- Obeying the laws of supply and demand, there is a definite demand for taboo topics, especially amongst young adult classes.
- Useful pragmatic applications, trains students to work within the confines of a civilised discussion and to be wary of sensitivities, issues of respect for other viewpoints different to your own.
- Ensuring materials are appropriate for class (age/gender/religion etc)
- Be mindful of teacher’s role if discussing taboos, act more as a moderator to avoid projecting your own opinions.
- Helped raise awareness of issues the students will definitely encounter outside of the classroom.
- “Taboos unplugged” allowing for any taboo topics to arise from your students.
- Taboos are a big part of culture and many learners learn the language to access the culture
- Allow for comparative analysis i.e. looking at a taboo in the C1 / C2 (Culture 1/Culture 2) as well as L1/L2.
- Popular culture (i.e. movies and songs) are a good gateway to taboo topics.
- Reprisals from parents, managers etc and fear of losing your job
- Difficult (perhaps ineffectual) to teach a topic if you are treading on egg-shells or tiptoeing around it
- By covering taboo topics we may not only be teaching language but inadvertently transmitting our views
- May be excluding some students who really aren’t comfortable discussing certain subjects.
- By avoiding taboos you are ensuring a lack of authenticity and applicability of language.
- Can be a minefield if you are teaching a multi-cultural class as many conflicting ideologies may be floating around.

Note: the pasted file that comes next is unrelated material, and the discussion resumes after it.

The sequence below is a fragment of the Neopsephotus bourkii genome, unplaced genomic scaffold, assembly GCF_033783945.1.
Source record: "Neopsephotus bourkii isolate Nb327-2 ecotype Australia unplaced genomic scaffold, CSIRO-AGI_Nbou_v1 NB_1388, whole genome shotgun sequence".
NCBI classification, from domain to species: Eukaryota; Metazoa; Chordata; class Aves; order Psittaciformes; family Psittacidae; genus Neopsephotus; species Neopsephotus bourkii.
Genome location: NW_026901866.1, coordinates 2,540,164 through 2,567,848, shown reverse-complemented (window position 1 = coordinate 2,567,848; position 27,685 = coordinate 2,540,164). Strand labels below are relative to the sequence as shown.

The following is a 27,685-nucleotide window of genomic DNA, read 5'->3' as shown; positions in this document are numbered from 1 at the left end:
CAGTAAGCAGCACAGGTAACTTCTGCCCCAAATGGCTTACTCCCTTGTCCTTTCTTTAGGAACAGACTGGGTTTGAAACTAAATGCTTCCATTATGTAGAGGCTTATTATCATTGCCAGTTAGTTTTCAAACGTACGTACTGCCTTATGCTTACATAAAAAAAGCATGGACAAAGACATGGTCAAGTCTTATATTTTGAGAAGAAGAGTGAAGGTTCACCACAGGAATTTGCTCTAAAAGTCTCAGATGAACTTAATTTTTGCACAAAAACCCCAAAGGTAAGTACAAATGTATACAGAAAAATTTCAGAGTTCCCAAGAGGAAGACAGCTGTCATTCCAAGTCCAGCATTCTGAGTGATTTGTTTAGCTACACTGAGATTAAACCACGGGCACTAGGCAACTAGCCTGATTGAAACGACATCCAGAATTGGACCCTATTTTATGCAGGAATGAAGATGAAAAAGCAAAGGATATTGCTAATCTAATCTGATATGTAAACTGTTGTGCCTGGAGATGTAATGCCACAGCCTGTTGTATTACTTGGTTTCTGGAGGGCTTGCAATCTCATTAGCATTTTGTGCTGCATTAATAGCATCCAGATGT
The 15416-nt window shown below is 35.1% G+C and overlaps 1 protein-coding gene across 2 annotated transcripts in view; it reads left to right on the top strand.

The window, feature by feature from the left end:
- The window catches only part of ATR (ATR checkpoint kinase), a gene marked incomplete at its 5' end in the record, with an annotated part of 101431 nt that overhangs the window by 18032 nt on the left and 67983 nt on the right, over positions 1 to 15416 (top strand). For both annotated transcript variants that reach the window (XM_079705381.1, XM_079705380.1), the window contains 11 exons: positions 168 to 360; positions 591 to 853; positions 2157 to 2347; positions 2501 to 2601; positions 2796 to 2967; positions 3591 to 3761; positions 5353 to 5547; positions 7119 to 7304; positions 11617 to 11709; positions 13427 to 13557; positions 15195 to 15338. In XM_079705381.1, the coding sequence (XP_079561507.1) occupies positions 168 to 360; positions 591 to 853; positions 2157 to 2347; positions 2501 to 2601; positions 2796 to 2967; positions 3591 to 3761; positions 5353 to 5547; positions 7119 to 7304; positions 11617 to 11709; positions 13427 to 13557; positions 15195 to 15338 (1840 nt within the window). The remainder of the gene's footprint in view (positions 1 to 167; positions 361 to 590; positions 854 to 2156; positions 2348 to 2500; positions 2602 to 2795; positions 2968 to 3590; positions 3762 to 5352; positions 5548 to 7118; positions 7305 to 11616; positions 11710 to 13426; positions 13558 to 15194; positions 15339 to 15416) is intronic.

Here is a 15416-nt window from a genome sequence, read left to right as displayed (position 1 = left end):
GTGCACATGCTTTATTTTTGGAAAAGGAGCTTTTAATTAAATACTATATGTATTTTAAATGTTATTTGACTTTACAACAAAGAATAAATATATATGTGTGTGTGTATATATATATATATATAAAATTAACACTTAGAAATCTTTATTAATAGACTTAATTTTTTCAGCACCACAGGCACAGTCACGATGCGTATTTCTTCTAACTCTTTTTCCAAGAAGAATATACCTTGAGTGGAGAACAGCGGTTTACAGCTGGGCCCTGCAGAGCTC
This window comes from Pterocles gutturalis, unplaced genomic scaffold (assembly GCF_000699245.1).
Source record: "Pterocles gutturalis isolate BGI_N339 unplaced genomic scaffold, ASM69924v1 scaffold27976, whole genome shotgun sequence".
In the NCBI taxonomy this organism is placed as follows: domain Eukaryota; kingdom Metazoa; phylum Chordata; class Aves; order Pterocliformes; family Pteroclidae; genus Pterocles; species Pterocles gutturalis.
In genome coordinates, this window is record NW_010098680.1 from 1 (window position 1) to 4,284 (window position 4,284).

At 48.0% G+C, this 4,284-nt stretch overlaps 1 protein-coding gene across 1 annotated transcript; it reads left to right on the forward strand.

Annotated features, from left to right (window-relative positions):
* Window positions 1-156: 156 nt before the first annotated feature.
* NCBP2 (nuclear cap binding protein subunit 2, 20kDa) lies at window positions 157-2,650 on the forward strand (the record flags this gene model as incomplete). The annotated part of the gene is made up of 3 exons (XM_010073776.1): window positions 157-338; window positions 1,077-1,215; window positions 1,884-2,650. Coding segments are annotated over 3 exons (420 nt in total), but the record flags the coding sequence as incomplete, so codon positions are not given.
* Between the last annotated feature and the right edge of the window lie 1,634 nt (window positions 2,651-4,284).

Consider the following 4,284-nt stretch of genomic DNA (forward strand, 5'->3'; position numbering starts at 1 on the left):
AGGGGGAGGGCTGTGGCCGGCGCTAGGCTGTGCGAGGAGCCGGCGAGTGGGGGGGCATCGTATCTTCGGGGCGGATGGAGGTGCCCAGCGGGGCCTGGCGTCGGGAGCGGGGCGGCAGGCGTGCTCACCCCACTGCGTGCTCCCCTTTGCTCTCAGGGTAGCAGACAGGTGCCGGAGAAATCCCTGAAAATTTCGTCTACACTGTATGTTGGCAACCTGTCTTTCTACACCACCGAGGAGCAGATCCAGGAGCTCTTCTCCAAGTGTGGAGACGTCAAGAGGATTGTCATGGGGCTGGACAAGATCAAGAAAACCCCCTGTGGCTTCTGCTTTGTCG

- Consider the teacher – not all teachers are happy to teach taboos themselves (perhaps due to their own backgrounds and beliefs)
- Publishers avoid these topics like the plague, so is it worth it?
- Cultural imperialism in danger of rearing its ugly head?
|2:08 pm||avealmec:||If Language is culture, its so difficult no to talk about politics in class…even though we have to avoid it here in #Venezuela #ELTchat|
|2:10 pm||cerirhiannon:||#ELTchat I think it’s often a question of sensitivity 2local culture, coupled w sensitivity 2indiv ss & making the most of closed doors 😉|
|2:10 pm||englishraven:||I think there’s a difference… between what a teacher brings up in class, and what Ss choose to bring up. #ELTChat|
|2:21 pm||vickyloras:||Some of our best lessons w/Ss were around the film “Philadelphia” #ELTChat They responded and handled it very well.Learned a lot-me&them.|
|2:23 pm||ELTExperiences:||RT @englishraven: Interesting… how taboo bridges the two streams of language and culture, with sometimes uncomfortable ropes. #ELTChat|
Finally, it was mentioned that if you are thinking about teaching taboo subjects in your classroom there are two commandments:
The Two Commandments
Know thy students
Know thy employer
Practical English Usage, Michael Swan.
Taboos and Issues. 2001. MacAndrew & Martinez. Thomson Heinle Language Teaching Publications. 9781899396412
is for Taboo by Scott Thornbury
by Ty Kendall,
 Clare Kramsch. Language and Culture. OUP. (1998) ISBN: 9780194372145